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Oxodized Sodering iron


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Hi Tweak,
I have used temperature-controlled soldering irons for most of my long life. They heatup to operating temperature very quickly, don't cause overheating damage to components, heat more at full power to solder something that is big, and allow the tips to last almost forever. No oxidization. The rosin in the solder doesn't turn to charcoal and therefore does its "wetting" job properly.
Try one and you won't use the old "too hot" kind anymore.

All you can do for your oxidized tip is to sand it gently (it might have a thin layer of plating under the oxidization) and tin it immediately.

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  • 2 weeks later...

We used to use a chemical--that I cannot, for the life of me, remember the name of now--to clean off oxide residue from soldering irons, before they started cladding the tips. It worked well on the clad iron tips as well, IIRC.

I can say that I've seen Radio Shack # 64-020, and another item:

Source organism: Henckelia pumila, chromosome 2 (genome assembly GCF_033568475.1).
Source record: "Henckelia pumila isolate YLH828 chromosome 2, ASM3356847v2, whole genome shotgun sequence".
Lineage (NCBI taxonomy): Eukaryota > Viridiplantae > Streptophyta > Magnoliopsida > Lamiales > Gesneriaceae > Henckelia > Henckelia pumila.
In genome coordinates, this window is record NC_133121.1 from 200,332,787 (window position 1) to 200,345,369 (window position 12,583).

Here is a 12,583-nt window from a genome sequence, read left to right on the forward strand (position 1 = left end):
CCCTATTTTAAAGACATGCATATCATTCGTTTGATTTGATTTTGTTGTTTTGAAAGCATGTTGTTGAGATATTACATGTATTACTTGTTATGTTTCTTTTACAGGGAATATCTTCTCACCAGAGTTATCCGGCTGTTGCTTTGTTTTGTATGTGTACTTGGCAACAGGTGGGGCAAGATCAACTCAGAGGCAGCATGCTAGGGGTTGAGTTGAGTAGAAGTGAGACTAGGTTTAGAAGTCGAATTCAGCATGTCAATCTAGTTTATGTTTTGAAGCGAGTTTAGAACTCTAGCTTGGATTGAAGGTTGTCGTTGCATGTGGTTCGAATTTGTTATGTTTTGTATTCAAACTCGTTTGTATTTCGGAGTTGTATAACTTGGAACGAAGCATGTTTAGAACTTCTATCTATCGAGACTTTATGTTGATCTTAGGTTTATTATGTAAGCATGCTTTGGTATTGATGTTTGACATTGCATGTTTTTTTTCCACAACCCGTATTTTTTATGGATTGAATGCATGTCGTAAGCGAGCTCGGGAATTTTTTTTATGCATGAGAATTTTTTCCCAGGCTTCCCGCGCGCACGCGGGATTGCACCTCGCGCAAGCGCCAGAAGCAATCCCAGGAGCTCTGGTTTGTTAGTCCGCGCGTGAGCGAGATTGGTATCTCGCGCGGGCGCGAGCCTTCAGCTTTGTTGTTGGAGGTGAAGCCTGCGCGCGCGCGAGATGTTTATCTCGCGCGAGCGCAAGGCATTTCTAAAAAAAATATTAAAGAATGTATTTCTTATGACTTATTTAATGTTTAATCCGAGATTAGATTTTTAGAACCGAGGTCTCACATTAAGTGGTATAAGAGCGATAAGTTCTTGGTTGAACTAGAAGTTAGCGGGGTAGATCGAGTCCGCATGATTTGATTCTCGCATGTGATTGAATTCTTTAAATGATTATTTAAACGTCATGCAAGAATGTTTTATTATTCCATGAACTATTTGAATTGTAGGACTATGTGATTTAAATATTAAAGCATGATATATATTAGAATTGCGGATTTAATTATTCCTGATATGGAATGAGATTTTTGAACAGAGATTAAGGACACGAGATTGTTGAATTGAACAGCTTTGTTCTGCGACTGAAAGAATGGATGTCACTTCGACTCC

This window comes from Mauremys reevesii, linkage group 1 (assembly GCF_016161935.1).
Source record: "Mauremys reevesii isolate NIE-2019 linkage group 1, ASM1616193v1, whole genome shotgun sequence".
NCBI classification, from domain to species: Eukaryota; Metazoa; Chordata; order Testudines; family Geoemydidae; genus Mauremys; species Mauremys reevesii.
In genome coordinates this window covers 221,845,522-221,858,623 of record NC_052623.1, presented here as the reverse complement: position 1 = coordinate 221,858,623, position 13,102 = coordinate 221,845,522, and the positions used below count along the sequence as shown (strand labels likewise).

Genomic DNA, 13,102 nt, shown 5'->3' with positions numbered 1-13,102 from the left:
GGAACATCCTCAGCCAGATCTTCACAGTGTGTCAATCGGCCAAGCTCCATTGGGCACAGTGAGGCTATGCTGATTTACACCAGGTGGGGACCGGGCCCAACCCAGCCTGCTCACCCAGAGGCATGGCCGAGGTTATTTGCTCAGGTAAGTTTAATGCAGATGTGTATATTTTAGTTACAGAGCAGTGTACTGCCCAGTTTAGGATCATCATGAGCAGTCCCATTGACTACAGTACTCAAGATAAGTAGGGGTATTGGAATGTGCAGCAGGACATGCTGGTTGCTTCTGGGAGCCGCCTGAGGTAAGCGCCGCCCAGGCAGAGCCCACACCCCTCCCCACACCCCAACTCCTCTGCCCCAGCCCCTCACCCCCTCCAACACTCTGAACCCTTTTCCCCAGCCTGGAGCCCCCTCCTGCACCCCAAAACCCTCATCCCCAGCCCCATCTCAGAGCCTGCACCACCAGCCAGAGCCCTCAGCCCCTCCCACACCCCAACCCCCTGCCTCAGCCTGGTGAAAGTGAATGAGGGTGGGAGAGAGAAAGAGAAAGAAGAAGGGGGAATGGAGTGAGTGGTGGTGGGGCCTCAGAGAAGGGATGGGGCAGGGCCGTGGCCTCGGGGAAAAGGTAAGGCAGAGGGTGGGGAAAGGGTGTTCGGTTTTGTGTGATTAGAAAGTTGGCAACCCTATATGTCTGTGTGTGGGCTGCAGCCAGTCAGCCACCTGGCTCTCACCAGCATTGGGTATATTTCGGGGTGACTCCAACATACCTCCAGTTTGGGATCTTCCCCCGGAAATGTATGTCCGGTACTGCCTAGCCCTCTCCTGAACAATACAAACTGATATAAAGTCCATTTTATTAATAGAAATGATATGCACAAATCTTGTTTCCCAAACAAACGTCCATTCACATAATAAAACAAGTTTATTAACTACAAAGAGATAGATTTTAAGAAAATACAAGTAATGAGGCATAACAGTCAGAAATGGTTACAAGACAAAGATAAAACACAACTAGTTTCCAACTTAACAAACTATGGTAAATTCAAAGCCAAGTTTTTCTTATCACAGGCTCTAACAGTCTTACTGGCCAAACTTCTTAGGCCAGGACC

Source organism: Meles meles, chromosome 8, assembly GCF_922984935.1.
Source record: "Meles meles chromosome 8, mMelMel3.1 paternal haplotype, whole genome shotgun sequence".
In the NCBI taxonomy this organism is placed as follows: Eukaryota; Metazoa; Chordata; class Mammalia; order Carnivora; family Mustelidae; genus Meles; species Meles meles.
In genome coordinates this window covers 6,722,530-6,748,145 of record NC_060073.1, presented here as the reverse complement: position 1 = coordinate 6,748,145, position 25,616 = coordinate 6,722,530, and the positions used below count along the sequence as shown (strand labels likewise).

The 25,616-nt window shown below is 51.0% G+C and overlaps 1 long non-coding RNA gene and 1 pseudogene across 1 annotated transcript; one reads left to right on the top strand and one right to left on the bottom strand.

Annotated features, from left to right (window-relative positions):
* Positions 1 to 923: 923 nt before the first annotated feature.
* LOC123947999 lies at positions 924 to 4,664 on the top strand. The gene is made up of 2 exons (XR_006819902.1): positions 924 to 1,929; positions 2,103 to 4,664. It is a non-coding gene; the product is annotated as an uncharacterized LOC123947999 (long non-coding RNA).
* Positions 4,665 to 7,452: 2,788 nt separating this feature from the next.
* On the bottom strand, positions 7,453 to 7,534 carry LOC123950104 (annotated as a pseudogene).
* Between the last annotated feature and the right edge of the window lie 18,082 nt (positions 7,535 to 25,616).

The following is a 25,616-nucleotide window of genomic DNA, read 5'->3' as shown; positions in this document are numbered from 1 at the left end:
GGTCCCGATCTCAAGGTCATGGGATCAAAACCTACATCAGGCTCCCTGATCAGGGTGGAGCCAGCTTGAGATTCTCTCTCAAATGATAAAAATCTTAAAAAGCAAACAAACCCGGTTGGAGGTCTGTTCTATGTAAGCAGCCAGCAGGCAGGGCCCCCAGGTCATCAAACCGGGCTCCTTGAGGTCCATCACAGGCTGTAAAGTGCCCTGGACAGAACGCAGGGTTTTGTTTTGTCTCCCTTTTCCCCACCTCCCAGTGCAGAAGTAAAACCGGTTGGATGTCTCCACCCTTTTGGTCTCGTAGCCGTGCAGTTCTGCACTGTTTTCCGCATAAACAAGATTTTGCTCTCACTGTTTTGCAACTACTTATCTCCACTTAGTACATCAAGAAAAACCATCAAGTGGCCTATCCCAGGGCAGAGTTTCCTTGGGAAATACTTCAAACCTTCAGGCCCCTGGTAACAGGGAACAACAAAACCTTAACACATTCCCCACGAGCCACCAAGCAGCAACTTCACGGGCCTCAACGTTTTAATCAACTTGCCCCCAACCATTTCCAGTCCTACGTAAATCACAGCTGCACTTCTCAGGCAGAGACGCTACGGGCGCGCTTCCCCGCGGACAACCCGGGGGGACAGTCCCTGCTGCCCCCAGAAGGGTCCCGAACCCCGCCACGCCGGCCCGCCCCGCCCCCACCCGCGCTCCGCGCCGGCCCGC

from here: http://www.dt.com.au/category.php?pagefrom=ELECT:TOOLS&cat=ELECT:TOOLS:SAIDS
that you might find helpful for problems like this in the future.

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  • 1 month later...

The tip is actually causing a short circuit which acts somewhat like a welder. It creates heat from this action and that is what causes the solder to melt. This is why I suggested a battery change. It does not take much to zap a C cell. The other thing I would look for is a dirty tip or possibly a crack or chip in the tip. This would cause a problem. A dirty tip would reduce current flow and then the solder would not melt. In this case, you might still get enough current to get the board hot.


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